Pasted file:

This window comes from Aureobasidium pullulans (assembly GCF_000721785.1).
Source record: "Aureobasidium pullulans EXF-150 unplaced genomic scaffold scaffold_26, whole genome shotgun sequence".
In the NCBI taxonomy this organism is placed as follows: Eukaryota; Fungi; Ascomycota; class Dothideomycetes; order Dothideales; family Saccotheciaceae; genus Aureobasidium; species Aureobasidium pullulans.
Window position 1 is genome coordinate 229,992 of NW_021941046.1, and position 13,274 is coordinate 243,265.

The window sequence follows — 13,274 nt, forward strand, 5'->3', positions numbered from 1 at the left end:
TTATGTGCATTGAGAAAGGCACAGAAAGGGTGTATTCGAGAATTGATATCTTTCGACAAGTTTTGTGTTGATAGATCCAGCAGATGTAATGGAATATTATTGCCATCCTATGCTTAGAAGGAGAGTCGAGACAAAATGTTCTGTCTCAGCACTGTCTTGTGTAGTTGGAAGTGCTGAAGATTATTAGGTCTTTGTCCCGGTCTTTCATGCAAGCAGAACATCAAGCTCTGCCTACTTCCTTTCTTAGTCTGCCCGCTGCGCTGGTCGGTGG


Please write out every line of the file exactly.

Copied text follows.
This window comes from Aureobasidium pullulans (assembly GCF_000721785.1).
Source record: "Aureobasidium pullulans EXF-150 unplaced genomic scaffold scaffold_26, whole genome shotgun sequence".
In the NCBI taxonomy this organism is placed as follows: Eukaryota; Fungi; Ascomycota; class Dothideomycetes; order Dothideales; family Saccotheciaceae; genus Aureobasidium; species Aureobasidium pullulans.
Window position 1 is genome coordinate 229,992 of NW_021941046.1, and position 13,274 is coordinate 243,265.

The window sequence follows — 13,274 nt, forward strand, 5'->3', positions numbered from 1 at the left end:
TTATGTGCATTGAGAAAGGCACAGAAAGGGTGTATTCGAGAATTGATATCTTTCGACAAGTTTTGTGTTGATAGATCCAGCAGATGTAATGGAATATTATTGCCATCCTATGCTTAGAAGGAGAGTCGAGACAAAATGTTCTGTCTCAGCACTGTCTTGTGTAGTTGGAAGTGCTGAAGATTATTAGGTCTTTGTCCCGGTCTTTCATGCAAGCAGAACATCAAGCTCTGCCTACTTCCTTTCTTAGTCTGCCCGCTGCGCTGGTCGGTGG